Correlation studies have been a staple of the search engine optimization community for many years. Each time a new study is released, a chorus of naysayers seem to come magically out of the woodwork to remind us of the one thing they remember from high school statistics — that “correlation doesn’t mean causation.” They are, of course, right in their protestations and, to their credit, an unfortunate number of times it seems that those conducting the correlation studies have forgotten this simple aphorism.
That being said, correlation studies are not altogether fruitless simply because they don’t necessarily uncover causal relationships (ie: actual ranking factors). What correlation studies discover or confirm are correlates.
Correlates are simply measurements that share some relationship with the independent variable (in this case, the order of search results on a page). For example, we know that backlink counts are correlates of rank order. We also know that social shares are correlates of rank order.
Correlation studies also provide us with direction of the relationship. For example, ice cream sales are positive correlates with temperature and winter jackets are negative correlates with temperature — that is to say, when the temperature goes up, ice cream sales go up but winter jacket sales go down.
Finally, correlation studies can help us rule out proposed ranking factors. This is often overlooked, but it is an incredibly important part of correlation studies. Research that provides a negative result is often just as valuable as research that yields a positive result. We’ve been able to rule out many types of potential factors — like keyword density and the meta keywords tag — using correlation studies.
Unfortunately, the value of correlation studies tends to end there. In particular, we still want to know whether a correlate causes the rankings or is spurious. Spurious is just a fancy sounding word for “false” or “fake.” A good example of a spurious relationship would be that ice cream sales cause an increase in drownings. In reality, the heat of the summer increases both ice cream sales and people who go for a swim. More swimming means more drownings. So while ice cream sales is a correlate of drowning, it is spurious. It does not cause the drowning.
How might we go about teasing out the difference between causal and spurious relationships? One thing we know is that a cause happens before its effect, which means that a causal variable should predict a future change. This is the foundation upon which I built the following model.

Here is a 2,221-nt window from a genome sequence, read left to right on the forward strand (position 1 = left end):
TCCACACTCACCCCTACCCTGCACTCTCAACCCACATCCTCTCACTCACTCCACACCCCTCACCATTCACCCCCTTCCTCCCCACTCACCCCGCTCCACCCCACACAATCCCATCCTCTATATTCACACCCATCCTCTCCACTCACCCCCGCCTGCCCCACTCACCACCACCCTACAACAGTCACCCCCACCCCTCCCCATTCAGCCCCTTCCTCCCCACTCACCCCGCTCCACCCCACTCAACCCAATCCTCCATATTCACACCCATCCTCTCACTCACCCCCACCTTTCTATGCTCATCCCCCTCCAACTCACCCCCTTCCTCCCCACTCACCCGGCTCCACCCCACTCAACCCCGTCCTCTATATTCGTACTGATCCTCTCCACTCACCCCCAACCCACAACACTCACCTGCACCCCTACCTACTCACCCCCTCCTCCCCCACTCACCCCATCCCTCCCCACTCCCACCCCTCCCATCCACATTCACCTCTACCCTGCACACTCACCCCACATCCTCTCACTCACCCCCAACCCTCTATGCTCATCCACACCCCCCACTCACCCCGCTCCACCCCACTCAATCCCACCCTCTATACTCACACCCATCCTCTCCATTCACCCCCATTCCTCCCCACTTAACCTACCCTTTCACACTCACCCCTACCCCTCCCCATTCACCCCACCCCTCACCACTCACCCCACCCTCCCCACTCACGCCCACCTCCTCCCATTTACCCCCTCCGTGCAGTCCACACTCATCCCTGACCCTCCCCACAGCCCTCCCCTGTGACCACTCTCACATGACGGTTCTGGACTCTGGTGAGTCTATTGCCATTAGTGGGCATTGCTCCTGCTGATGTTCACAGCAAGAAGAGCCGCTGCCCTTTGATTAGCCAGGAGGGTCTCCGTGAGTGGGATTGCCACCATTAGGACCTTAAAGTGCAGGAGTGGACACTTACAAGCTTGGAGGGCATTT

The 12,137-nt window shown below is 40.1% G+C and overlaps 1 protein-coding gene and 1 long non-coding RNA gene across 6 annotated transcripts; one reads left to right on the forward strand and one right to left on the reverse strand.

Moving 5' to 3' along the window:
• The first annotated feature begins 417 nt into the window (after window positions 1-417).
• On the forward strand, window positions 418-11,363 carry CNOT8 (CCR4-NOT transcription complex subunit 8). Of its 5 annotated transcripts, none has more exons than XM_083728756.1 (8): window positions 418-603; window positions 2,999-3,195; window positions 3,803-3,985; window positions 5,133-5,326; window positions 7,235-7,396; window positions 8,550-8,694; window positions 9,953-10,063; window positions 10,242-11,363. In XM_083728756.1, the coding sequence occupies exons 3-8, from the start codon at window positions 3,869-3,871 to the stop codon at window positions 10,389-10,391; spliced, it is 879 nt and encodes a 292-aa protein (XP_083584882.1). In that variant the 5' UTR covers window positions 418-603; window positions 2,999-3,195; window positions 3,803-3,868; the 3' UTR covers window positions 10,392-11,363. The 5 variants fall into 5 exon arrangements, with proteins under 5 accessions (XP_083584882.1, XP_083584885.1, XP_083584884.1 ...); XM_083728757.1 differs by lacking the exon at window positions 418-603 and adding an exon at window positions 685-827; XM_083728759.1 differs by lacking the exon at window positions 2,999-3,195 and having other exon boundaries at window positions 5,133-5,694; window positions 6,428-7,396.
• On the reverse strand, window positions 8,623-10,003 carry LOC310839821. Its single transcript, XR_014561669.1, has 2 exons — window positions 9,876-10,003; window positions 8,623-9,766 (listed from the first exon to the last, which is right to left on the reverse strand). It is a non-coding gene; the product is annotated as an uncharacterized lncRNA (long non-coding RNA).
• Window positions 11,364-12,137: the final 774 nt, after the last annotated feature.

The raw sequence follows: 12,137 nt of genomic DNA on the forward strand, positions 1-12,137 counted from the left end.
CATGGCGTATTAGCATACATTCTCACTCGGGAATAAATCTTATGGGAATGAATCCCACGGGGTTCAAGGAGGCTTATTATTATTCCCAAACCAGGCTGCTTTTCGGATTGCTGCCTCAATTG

An alternative model for correlation studies
I propose an alternate methodology for conducting correlation studies. Rather than measure the correlation between a factor (like links or shares) and a SERP, we can measure the correlation between a factor and changes in the SERP over time.
The process works like this:
- Collect a SERP on day 1
- Collect the link counts for each of the URLs in that SERP
- Look for any URL pairs that are out of order with respect to links; for example, if position 2 has fewer links than position 3
- Record that anomaly
- Collect the same SERP 14 days later
- Record if the anomaly has been corrected (ie: position 3 now out-ranks position 2)
- Repeat across ten thousand keywords and test a variety of factors (backlinks, social shares, etc.)
So what are the benefits of this methodology? By looking at change over time, we can see whether the ranking factor (correlate) is a leading or lagging feature. A lagging feature can automatically be ruled out as causal since it happens after the rankings change. A leading factor has the potential to be a causal factor although could still be spurious for other reasons.
Following this methodology, we tested 3 different common correlates produced by ranking factors studies: Facebook shares, number of root linking domains, and Page Authority. The first step involved collecting 10,000 SERPs from randomly selected keywords in our Keyword Explorer corpus. We then recorded Facebook Shares, Root Linking Domains, and Page Authority for every URL. We noted every example where 2 adjacent URLs (like positions 2 and 3 or 7 and 8) were flipped with respect to the expected order predicted by the correlating factor. For example, if the #2 position had 30 shares while the #3 position had 50 shares, we noted that pair. You would expect the page with moer shares to outrank the one with fewer. Finally, 2 weeks later, we captured the same SERPs and identified the percent of times that Google rearranged the pair of URLs to match the expected correlation. We also randomly selected pairs of URLs to get a baseline percent likelihood that any 2 adjacent URLs would switch positions. Here were the results…
It’s important to note that it is incredibly rare to expect a leading factor to show up strongly in an analysis like this. While the experimental method is sound, it’s not as simple as a factor predicting future — it assumes that in some cases we will know about a factor before Google does. The underlying assumption is that in some cases we have seen a ranking factor (like an increase in links or social shares) before Googlebot has before, and that in the 2 week period, Google will catch up and correct the incorrectly ordered results. As you can expect, this is a rare occasion, as Google crawls the web faster than anyone else. However, with a sufficient number of observations, we should be able to see a statistically significant difference between lagging and leading results.